Dr Steve Taylor, Medical Director of Saving Lives, has written on Huffington Post about the ongoing debates around home testing for HIV:
In the course of my medical life, I’ve overheard many people ask their friends the question, “Have you had an HIV test?”
“No,” comes the common reply. “I know I should, but I don’t want it on my medical records. It affects your insurance premiums, doesn’t it? And you can only have one if you go to a “special clinic”. You have to have counselling that lasts ages, too – they ask you about the details of your sex life! Besides, I’m not gay and I don’t take drugs, so I’m not at risk..”
I hear all of these excuses over and over again every day at work. What’s most frustrating is that many of these preconceptions were formed 10, 15, 20 years ago, when having an HIV test was essentially about receiving a profoundly life-limiting diagnosis. At that time, pre-test counselling was vital, as we had no treatment to offer. Fast forward twenty years and things have changed dramatically. (And for the record, I want to make one thing absolutely clear: your mortgage and insurance are not affected by simply taking the test!)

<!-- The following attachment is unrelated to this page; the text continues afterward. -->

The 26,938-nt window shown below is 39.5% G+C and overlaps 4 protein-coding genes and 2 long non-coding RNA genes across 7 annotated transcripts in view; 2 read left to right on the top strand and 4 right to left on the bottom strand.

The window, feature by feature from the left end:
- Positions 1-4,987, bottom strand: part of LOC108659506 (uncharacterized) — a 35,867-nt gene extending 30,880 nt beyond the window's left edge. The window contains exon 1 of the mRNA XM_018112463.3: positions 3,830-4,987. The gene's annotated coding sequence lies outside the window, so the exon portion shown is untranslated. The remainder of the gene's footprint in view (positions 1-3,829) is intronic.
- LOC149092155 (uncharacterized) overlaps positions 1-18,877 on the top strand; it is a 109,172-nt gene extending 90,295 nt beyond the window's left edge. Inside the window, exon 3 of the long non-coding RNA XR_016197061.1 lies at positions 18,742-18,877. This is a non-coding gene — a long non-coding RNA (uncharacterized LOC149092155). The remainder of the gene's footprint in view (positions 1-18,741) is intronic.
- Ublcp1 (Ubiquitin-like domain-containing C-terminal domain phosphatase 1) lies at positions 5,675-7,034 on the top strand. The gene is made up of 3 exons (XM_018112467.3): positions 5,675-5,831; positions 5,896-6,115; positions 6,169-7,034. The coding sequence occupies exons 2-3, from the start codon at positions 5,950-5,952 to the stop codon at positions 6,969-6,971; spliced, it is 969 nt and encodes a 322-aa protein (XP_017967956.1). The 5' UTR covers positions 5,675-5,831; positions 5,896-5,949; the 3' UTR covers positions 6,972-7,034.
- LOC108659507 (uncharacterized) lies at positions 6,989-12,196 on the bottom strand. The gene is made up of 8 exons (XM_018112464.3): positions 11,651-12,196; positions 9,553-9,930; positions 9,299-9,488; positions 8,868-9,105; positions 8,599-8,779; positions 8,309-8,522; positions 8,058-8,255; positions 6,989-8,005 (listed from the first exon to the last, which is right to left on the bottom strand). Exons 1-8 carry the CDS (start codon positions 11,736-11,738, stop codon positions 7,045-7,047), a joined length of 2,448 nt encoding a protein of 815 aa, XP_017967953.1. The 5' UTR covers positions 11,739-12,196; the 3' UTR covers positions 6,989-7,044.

He goes on to suggest that home testing kits, properly regulated, could help us diagnose the undiagnosed and reduce the number of people in the UK who do not know they are HIV-positive – currently estimated to be around 25,000 people. Saving Lives is in favour of revoking the ban on home testing, and helping people access reliable tests which clearly signpost access to NHS support services.